5E Wizard Brainstorm

Vitor Bastos

Explorer
Whats up guys!

For the last few days I've been wondering/asking you guys about which Class I should roll for a new campaign (Probably Descent into Avernus, no spoilers btw XD).
I've been all over the place, considering rolling Rogue, Warlock, Sorcerer... and I finally decided to roll Wizard. Cause thats a Class that I've always been interested about, but I thought I didnt have experience enough to play (played 5 unfinished campaigns, somewhere around 40 sessions)... but screw it, Im going for it! haha

Now that I made up my mind, I'd like your opinion about Subclasses, Races, Backgrounds and General Tips that you think its important.
So far from what I read about, I liked Divination and Evocation for Subclasses. The Races probably High Elf, Half-elf and Variant Human. Backgrounds couldnt settle on these.

So what do you guys recommend and what tips can you give to a first time Wizard?
 

Dausuul

Legend
The big one is to load up on rituals. You can cast any ritual in your spellbook without having to prepare it, which is a thing no other class can do. And wizards get a lot of good rituals! Just at 1st level, there's alarm, comprehend languages, detect magic, find familiar, identify, illusory script, Tenser's floating disc, and unseen servant. Pretty much every wizard should take detect magic and find familiar. (Owl familiars are highly recommended due to their Perception bonuses and flyby, which allows them to deliver touch spells while evading retaliation.) Pick other rituals to suit your taste and your DM.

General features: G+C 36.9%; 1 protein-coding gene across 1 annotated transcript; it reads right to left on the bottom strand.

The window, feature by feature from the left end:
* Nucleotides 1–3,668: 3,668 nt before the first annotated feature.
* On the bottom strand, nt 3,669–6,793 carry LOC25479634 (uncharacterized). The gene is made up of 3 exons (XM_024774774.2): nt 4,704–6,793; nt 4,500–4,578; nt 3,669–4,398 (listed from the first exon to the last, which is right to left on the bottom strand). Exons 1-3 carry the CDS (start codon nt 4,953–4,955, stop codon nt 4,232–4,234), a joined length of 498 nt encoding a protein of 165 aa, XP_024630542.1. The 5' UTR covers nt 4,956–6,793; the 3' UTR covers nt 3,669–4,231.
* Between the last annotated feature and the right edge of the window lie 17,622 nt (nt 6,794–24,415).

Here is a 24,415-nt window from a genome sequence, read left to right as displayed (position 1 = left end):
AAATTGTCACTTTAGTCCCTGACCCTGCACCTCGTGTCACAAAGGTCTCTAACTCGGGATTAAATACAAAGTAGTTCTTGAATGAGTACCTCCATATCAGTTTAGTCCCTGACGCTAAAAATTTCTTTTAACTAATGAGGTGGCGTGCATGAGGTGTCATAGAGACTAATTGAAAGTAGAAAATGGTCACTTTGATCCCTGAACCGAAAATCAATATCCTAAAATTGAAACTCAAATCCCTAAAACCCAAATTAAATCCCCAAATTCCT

If you want to deal damage, I'd go with evocation over divination. Divination is at its strongest when you're casting single-target debuffs and can use Portent to force a failed save. It's less valuable when lobbing fireballs. Meanwhile, Sculpt Spells allows you to fireball your party members with impunity, which is... liberating. :)

For your cantrip selection, if you have access to Xanathar material, my recommendations are fire bolt, toll the dead, and mage hand. Fire bolt and toll the dead offer the best damage output of all cantrips, and it's generally wise to have two options for damage types in case the enemy is immune to one of them. They synergize well with your subclass abilities too--toll the dead benefits from Potent Cantrip at 6th and fire bolt from Empowered Evocation at 10th. Mage hand is just incredible utility.

You will want at least one AC-boosting spell: Either mage armor or shield. There are proponents of each, and ultimately you should plan to get them both, but at low levels you will have to settle for one or the other--you need your 1st-level slots for blasting. Shield is nifty because you don't pay for it if you don't use it. Mage armor stays up throughout an adventuring day.

Burning hands and magic missile are the 1st-level damage spells of choice. Magic missile is great at precision strikes and taking down high-AC bosses. Burning hands is good to incinerate a bunch of melee foes.

Race-wise, any of the ones you listed would work; I like variant human and either Resilient (Constitution) or War Caster. Concentration saves are the bane of your existence, anything that helps you make 'em is good... though an evoker might not care as much. High elf gets you an extra cantrip, which is very nice. I'm not as sold on half-elf, but it does give you a Charisma boost and a great array of skills, if you want to broaden your horizons beyond spellslinging.